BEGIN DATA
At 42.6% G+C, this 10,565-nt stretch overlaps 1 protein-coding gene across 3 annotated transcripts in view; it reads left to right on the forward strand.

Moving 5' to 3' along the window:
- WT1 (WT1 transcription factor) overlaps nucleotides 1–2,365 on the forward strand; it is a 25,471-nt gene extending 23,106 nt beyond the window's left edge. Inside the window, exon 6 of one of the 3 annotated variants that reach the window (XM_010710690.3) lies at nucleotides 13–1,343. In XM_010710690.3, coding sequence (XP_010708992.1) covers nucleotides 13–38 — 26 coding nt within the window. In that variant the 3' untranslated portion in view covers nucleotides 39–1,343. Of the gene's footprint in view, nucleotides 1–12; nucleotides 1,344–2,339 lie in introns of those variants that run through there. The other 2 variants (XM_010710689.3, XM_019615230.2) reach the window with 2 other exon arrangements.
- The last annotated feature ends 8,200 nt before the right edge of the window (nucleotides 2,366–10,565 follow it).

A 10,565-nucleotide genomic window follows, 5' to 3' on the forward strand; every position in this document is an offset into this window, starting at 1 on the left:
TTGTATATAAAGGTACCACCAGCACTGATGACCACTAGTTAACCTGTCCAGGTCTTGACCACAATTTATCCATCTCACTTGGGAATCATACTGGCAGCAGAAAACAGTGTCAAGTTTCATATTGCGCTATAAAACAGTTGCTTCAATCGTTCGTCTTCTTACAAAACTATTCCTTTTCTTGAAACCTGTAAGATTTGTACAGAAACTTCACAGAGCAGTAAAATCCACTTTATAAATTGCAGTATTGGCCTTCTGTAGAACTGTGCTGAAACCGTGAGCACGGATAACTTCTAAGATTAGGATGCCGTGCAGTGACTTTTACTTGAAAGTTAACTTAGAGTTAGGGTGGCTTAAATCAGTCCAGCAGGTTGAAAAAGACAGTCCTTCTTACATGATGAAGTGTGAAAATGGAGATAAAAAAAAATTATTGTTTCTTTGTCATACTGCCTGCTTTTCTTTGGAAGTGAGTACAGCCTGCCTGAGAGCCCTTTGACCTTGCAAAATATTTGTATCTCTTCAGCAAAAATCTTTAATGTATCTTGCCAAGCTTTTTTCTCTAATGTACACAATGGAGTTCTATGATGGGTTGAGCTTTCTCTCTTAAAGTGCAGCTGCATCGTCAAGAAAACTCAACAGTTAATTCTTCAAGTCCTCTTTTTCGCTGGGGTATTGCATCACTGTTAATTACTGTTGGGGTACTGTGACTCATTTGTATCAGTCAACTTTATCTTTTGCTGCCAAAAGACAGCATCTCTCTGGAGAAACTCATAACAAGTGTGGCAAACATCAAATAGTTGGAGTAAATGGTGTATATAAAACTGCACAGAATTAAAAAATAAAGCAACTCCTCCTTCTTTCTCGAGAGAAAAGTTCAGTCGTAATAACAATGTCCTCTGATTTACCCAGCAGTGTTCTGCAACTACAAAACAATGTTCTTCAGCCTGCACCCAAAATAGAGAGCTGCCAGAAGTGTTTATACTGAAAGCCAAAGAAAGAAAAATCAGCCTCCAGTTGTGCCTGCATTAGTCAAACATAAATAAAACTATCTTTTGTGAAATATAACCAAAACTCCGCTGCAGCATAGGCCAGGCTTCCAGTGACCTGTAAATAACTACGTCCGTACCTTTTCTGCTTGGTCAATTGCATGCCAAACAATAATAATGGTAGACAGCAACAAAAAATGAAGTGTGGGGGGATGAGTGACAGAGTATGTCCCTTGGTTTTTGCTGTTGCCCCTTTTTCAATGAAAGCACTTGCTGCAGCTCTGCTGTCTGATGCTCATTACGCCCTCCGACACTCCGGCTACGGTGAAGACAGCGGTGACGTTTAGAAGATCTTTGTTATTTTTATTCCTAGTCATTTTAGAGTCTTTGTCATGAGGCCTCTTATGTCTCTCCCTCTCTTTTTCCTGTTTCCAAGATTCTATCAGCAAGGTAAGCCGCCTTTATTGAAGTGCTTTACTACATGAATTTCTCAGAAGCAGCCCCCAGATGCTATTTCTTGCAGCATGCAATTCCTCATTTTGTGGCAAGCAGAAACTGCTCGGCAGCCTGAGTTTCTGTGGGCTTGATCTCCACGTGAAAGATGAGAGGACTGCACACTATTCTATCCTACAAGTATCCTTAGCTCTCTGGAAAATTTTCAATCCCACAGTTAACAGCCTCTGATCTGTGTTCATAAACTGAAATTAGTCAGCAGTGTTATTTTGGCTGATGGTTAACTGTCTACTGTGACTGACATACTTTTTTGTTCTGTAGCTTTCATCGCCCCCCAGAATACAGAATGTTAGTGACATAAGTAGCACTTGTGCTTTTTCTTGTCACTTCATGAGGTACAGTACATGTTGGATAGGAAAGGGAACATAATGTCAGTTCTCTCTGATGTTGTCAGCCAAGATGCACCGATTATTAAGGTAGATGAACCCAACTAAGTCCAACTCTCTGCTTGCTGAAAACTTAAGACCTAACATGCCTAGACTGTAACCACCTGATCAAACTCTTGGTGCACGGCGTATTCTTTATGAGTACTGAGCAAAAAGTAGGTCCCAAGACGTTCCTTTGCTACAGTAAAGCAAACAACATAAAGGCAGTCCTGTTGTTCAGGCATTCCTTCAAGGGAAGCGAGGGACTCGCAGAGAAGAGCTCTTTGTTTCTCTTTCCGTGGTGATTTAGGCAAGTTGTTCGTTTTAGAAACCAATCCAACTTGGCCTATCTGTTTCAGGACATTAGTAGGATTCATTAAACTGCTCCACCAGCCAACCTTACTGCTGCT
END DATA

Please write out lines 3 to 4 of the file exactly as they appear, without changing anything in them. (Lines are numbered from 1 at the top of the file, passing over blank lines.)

- WT1 (WT1 transcription factor) overlaps nucleotides 1–2,365 on the forward strand; it is a 25,471-nt gene extending 23,106 nt beyond the window's left edge. Inside the window, exon 6 of one of the 3 annotated variants that reach the window (XM_010710690.3) lies at nucleotides 13–1,343. In XM_010710690.3, coding sequence (XP_010708992.1) covers nucleotides 13–38 — 26 coding nt within the window. In that variant the 3' untranslated portion in view covers nucleotides 39–1,343. Of the gene's footprint in view, nucleotides 1–12; nucleotides 1,344–2,339 lie in introns of those variants that run through there. The other 2 variants (XM_010710689.3, XM_019615230.2) reach the window with 2 other exon arrangements.
- The last annotated feature ends 8,200 nt before the right edge of the window (nucleotides 2,366–10,565 follow it).